Cheetah Plains is a new Game Lodge designed by ARRCC located in the Sabi Sand, South Africa, a wildlife sanctuary bordering the Kruger National Park.
The clients chose to pursue a different offering for the market; by avoiding the typical typology of creating a central communal space surrounded by bedroom suites, the accommodation is split into three separate, private components referred to as the “Plains Houses.”
The Plains Houses are made up of clusters of free-standing buildings carefully arranged to accommodate existing natural features such as trees, typography and views – thereby minimising intrusion into the landscape. Over time, nature will further soften and absorb the sculptural masses into their environment.
Each house is comprised of a main communal living building surrounded by four-bedroom suites. The living facilities include a private arrival courtyard with covered waiting canopies, an expansive open plan Lounge, Dining and Bar space with adjoining air-conditioned Wine Room, a more private Family Room, outdoor boma area, expansive terrace and heated pool.
Across from the pool a sculptural raw steel Pool Pavilion, inspired by the canopy of the local Tamboti tree, perches over the bush. Each house is also equipped with its own commercial kitchen with dedicated Chef and culinary team.
The bedroom suites are standalone structures, with generous open plan Lounge and Bedroom spaces, guest toilet, and a walk-in Dressing Room. Opening directly to the outdoors the Bathroom offers the thrilling experience of bathing in the bush.
The design of the Plains Houses pursues an audacious new Afro-minimalism. It does not mimic the outdoors but, through a play of natural/organic against man-made/angular, the architecture contrasts with and thereby complements the environment. Robust off-shutter concrete and rough stone walls ground the buildings into the landscape whilst expansive cantilevered roof structures float over the bush allowing for views to remain uninterrupted in all directions. The materials are resilient, allowing themselves to be shaped and aged by the environment and by time.
“Our lifestyles are modern; nature is raw and primal. It is in that honest contrast that a beautiful tension exists. The architecture exists to enhance the experience of the outdoors – not to mimic it, but to complement it so that guests may experience the bush more directly, more immediately.”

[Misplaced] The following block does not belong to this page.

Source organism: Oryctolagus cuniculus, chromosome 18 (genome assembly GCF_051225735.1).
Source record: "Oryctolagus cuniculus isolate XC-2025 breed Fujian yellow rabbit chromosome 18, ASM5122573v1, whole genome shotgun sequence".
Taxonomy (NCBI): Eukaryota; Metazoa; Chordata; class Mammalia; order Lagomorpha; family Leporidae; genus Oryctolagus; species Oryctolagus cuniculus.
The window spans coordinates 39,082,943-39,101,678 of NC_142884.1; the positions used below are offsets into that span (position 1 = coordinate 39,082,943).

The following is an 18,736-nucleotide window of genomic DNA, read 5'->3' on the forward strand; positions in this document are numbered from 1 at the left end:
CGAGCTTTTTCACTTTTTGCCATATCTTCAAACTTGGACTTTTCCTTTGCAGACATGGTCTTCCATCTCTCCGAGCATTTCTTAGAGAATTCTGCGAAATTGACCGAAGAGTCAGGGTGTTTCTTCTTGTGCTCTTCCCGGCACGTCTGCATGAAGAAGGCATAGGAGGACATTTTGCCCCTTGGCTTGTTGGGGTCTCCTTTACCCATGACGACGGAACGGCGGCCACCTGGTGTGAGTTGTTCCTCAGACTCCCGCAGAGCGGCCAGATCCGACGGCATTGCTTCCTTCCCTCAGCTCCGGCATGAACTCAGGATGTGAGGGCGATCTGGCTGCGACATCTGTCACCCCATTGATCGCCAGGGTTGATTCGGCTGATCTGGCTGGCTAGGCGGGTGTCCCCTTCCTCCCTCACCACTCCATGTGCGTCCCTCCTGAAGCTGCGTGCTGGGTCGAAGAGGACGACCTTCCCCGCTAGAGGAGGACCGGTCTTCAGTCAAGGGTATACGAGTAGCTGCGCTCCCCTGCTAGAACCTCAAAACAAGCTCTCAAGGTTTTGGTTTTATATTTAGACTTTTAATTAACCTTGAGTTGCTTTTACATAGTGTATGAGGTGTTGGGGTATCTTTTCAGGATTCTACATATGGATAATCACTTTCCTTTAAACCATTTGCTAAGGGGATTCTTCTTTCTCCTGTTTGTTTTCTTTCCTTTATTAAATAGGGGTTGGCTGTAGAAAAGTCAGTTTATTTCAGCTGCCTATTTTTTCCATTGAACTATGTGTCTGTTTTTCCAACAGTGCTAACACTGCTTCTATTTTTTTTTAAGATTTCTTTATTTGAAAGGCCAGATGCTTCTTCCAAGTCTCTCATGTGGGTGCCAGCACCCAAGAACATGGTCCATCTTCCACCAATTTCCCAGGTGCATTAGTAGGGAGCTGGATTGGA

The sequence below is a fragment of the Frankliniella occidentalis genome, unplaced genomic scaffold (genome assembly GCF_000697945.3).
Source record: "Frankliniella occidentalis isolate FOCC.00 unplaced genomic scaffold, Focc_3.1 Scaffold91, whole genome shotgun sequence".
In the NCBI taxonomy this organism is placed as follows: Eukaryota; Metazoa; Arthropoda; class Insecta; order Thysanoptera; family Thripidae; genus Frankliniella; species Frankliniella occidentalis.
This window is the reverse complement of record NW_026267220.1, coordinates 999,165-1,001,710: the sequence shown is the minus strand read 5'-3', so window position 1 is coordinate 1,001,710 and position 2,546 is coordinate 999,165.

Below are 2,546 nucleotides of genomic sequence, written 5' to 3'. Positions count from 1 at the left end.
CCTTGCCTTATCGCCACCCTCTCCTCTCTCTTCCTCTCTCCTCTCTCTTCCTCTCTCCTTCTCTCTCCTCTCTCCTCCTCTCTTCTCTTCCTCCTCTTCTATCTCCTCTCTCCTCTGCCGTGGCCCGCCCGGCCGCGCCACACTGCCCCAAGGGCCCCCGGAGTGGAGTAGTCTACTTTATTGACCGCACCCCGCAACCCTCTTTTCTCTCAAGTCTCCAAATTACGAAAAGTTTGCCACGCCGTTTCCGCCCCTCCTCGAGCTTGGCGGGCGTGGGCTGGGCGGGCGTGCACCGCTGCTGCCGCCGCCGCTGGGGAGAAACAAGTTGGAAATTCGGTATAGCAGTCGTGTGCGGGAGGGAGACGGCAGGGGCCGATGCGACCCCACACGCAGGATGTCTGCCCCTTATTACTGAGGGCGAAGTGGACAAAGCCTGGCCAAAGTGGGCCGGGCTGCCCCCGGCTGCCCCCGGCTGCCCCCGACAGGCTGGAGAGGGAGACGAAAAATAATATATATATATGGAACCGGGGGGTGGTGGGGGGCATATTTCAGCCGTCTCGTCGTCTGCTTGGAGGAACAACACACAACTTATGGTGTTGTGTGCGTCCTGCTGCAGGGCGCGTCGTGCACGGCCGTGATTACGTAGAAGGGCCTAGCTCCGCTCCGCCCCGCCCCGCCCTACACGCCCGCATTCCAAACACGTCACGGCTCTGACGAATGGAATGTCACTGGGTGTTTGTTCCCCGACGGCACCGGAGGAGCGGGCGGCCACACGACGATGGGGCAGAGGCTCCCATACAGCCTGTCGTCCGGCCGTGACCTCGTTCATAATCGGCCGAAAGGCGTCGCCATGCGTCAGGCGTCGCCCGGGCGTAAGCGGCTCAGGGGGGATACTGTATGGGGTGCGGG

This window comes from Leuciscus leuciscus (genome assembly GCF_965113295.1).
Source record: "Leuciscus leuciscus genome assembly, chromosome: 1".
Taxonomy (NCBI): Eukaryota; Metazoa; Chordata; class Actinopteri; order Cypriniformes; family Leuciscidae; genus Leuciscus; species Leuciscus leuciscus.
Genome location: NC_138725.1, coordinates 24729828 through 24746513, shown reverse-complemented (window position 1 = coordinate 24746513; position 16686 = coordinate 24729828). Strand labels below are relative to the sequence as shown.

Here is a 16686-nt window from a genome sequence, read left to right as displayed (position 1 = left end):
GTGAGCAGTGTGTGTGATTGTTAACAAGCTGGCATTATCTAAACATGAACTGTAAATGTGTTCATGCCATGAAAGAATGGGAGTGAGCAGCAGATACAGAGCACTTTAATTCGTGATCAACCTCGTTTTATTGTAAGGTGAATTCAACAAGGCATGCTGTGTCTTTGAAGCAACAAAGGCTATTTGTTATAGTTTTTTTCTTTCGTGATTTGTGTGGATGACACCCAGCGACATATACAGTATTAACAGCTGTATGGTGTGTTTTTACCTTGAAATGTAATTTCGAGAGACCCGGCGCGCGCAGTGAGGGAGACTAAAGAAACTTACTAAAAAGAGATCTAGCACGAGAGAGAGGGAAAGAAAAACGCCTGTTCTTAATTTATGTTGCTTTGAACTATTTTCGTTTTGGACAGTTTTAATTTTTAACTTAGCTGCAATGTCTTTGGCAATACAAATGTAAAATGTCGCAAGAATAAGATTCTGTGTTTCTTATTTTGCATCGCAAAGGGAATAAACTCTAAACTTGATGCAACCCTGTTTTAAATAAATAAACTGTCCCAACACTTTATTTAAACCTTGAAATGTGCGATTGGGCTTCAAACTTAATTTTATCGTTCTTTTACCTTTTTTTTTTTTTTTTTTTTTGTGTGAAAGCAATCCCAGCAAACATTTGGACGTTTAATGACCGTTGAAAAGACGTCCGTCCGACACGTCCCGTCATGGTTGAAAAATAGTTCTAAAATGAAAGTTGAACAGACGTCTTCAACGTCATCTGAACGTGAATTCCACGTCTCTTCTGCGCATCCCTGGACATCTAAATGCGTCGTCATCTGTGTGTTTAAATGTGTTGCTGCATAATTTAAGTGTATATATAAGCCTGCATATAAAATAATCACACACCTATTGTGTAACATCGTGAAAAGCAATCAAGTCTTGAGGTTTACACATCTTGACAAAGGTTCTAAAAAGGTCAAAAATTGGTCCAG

Stefan Antoni, Lead Architect
Taken as an architectural signature, the “spline” – a form which appears in nature – is expressed externally and internally from in the stone Boma, the concrete Fireplace walls and the black steel cladding to the fireplaces themselves. Spatially, the boundaries between indoor and outdoor are blurred to create a seamless experience. Forms and spaces, arranged in series, are kept pure and distinct- resulting in a play of geometry and light.
The Interiors retain this sense of rawness and compliment it with plush and luxurious furniture and fittings. A sense of African-ness, ever-present in the environment, is abstracted into the Interiors and is reflected in the materials, textures, rhythms and forms. Furniture pieces were custom designed by ARRCC and OKHA in collaboration with local craftsmen including amongst others Martin Doller, Colin Rock, Pierre Cronje and Gerrit Giebel. The Dining spaces feature huge organic leadwood tables, surrounded by comfortable leather chairs and dramatic hand-blown cascading glass chandeliers. Each of the houses feature a curation of contemporary African art pieces, sculptures of cheetah and wild dogs (by Gail Catlin).
“The idea was always to redefine luxury and usher in a new language of African design for safari. The result is interiors that are at once uniquely African, yet undeniably modern with natural finishes and sophisticated detailing…..The story of the design is a collaborative vision that carefully explores the considered design of every element and their materials to reveal their natural beauty and purest form, shaping elements that are raw and transforming them into objects of luxury,”
Mark Rielly, ARCC director of interior design
The project gently pushes the discourse of game lodge architecture freeing it from the clichés and themes too often prevalent in their design.